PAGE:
The didactic plot is further hampered by exposition and too many characters to keep straight.

A FURRY FIASCO

From the Animal Inn series , Vol. 1

A misunderstanding at Animal Inn leads to anxiety.

The Tyler family (Mom, Dad, Jake, Ethan, and Cassie—who all lack racial markers in the text but have light skin in the black-and-white illustrations) once lived in a city apartment but now live out in the country. There they run Animal Inn (a combined pet hotel, school, and spa that offers further animal services, such as puppy birthday parties and reading activities) with their family pets as permanent residents (narrator Leopold the macaw, terrier Dash, chocolate Lab Coco, cats Shadow and Whiskers, and gerbils Fuzzy and Furry). As the story opens, the animals first hear that a wizard is coming but find greater terror in the clarification that the wizard won’t be the guest—the wizard’s dragon will be. The animals’ anxiety levels increase as they deal with the preparations of the inn for the new guest, even though at the halfway point one of the many guests (a miniature poodle, very French) relates an anecdote about unnecessary fear in the face of misinformation and misunderstandings. Finally, the dragon is revealed to be a rescued Komodo dragon and “wizard” the result of young Cassie’s difficulties pronouncing the word “lizard,” and soon all are friends. Here’s hoping the next books will go lighter on the exposition, characters, and heavy-handedness.

The didactic plot is further hampered by exposition and too many characters to keep straight. (preview of next book) (Fiction/animal fantasy. 7-10)

Pub Date: Dec. 6, 2016

ISBN: 978-1-4814-6224-2

Page Count: 112

Publisher: Aladdin

Review Posted Online: Aug. 30, 2016

Kirkus Reviews Issue: Sept. 15, 2016

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Ironically, by choosing such a dramatic catalyst, the author weakens the adventure’s impact overall and leaves readers to...

ESCAPE FROM BAXTERS' BARN

A group of talking farm animals catches wind of the farm owner’s intention to burn the barn (with them in it) for insurance money and hatches a plan to flee.

Bond begins briskly—within the first 10 pages, barn cat Burdock has overheard Dewey Baxter’s nefarious plan, and by Page 17, all of the farm animals have been introduced and Burdock is sharing the terrifying news. Grady, Dewey’s (ever-so-slightly) more principled brother, refuses to go along, but instead of standing his ground, he simply disappears. This leaves the animals to fend for themselves. They do so by relying on their individual strengths and one another. Their talents and personalities match their species, bringing an element of realism to balance the fantasy elements. However, nothing can truly compensate for the bland horror of the premise. Not the growing sense of family among the animals, the serendipitous intervention of an unknown inhabitant of the barn, nor the convenient discovery of an alternate home. Meanwhile, Bond’s black-and-white drawings, justly compared to those of Garth Williams, amplify the sense of dissonance. Charming vignettes and single- and double-page illustrations create a pastoral world into which the threat of large-scale violence comes as a shock.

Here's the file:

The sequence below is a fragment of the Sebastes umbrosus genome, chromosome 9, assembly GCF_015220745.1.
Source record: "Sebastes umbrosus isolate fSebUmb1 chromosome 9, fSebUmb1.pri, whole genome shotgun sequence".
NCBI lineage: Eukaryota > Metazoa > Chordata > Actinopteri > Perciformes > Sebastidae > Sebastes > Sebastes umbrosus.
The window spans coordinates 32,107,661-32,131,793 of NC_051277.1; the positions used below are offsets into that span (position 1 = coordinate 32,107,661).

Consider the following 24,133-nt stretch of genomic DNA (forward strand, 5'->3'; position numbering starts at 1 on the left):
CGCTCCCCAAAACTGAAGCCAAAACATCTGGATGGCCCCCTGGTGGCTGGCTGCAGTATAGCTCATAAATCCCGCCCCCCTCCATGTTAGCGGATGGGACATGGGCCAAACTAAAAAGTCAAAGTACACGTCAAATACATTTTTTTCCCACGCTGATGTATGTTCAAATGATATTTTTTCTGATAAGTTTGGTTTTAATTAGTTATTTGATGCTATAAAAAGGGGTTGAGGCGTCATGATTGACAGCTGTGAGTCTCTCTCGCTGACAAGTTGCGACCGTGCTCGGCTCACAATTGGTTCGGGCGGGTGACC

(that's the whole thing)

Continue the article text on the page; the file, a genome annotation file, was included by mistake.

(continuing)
Ironically, by choosing such a dramatic catalyst, the author weakens the adventure’s impact overall and leaves readers to ponder the awkward coincidences that propel the plot. (Animal fantasy. 8-10)

Pub Date: July 7, 2015

ISBN: 978-0-544-33217-1

Page Count: 256

Publisher: HMH Books

Review Posted Online: April 1, 2015

Kirkus Reviews Issue: April 15, 2015

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MR. POPPER'S PENGUINS

This is rather a silly story, and I don't believe children will think it particularly funny. A paper hanger and painter finds time on his hands in winter, and spends it in reading of arctic exploration. It is all given reality when he receives a present of a penguin, which makes its nest in the refrigerator on cubes of ice, mates with a lonely penguin from the zoo, and produces a family of penguins which help set the Poppers on their feet.

Pub Date: Sept. 26, 1938

ISBN: 978-0-316-05843-8

Page Count: 139

Publisher: Little, Brown

Review Posted Online: Jan. 15, 2014

Kirkus Reviews Issue: Sept. 1, 1938

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